Back in early October, we reported on an unprecedented case in which the Delaware Chancery Court had, pursuant to an amendment to §349 of the Delaware state code, allowed sitting judges to conduct private arbitration procedures between corporations with civil disputes involving over $1 million. Hooray! A way to milk the legal system for state revenue! But the revelry was short-lived. The Chancery Court heard only six cases under §349 before the Delaware Coalition for Open Government (“DelCOG”), a nonprofit corporation that promotes government transparency, swooped in and cried constitutional corruption. And, as previously reported, on August 30, 2012, U.S. District Judge Mary McLaughlin ultimately sided with DelCOG, holding that the Chancery Court proceeding essentially functioned as a non-jury civil trial and was therefore subject to the First Amendment right of access.
After the ruling, Lawrence Hamermesh, a professor of law at Widener University who had helped in the case, issued a written statement on behalf of the Defendants stating that they would appeal the decision. On October 1, 2012, attorneys for the Chancery Court filed a one-page notice of appeal in the Third Circuit, but did not elaborate on the reasons for appeal.
Then, last Tuesday, December 11, 2012, a 69-page appellate brief was filed in the United States Court of Appeals for the Third Circuit on behalf of the Chancery Court judges, also defendants. The original Defendants’ Reply Brief, filed in the District Court in response to DelCOG’s complaint, had asked the court to apply the “experience and logic” test to the case at bar. “Basically, the test says that if a proceeding like arbitration is traditionally closed to the public – that’s the experience part – and if maintaining that logically promotes a better proceeding, it need not be public.”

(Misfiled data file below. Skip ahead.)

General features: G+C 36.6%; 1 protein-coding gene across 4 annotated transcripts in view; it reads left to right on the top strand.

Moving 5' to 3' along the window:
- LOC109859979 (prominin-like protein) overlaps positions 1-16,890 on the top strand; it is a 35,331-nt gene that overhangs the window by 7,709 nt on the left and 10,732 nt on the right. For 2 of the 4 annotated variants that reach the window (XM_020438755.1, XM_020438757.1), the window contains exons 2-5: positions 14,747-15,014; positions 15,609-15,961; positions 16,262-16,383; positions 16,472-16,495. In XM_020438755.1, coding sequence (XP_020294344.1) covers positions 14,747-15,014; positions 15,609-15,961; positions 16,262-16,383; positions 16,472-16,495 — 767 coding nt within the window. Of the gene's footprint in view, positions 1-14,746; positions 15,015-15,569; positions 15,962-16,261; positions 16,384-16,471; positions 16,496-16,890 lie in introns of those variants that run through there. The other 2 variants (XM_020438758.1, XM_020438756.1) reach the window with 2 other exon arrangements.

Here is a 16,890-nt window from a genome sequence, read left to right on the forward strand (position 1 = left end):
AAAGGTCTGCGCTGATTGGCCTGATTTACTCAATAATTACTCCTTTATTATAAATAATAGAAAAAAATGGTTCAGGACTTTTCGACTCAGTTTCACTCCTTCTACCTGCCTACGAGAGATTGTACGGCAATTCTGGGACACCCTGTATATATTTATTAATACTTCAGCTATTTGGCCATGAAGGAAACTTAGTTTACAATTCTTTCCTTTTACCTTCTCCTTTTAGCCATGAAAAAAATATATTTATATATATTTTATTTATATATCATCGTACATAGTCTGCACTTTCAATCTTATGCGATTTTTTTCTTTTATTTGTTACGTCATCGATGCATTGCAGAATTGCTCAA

But a rather strong (and comparatively convincing) brief submitted by Plaintiff DelCOG evidently convinced Judge McLaughlin that the experience and logic test was not the, erm, logical candidate for the case. Instead, McLaughlin took more of a common sense approach, concluding that, while the Chancery Court procedure admittedly resembles arbitration, at its core it is merely a civil trial.
And it is upon this point appellants intend to seize: “If the district court had applied the experience and logic test,” the appeal stated, “it could have reached only one conclusion – there is no First Amendment access right to the arbitration proceedings themselves.” They’ve since hired a new lawyer, Andrew Pincus of D.C.-based Mayer Brown, who won last year’s landmark arbitration Supreme Court case, Concepcion.
DelCOG’s reply brief is due in approximately 21 days. Looks like things could get interesting in 2013, and we’re looking forward to it.
 Tom Hals, “Delaware’s Business Court Presses for Secret Arbitration,” Thomson Reuters (Dec. 12, 2012) available at http://newsandinsight.thomsonreuters.com/Legal/News/2012/12_-_December/Delaware_s_business_court_presses_for_secret_arbitration/.
 AT&T Mobility LLC v. Concepcion, 131 S. Ct. 1740, 179 L. Ed. 2d 742 (2011).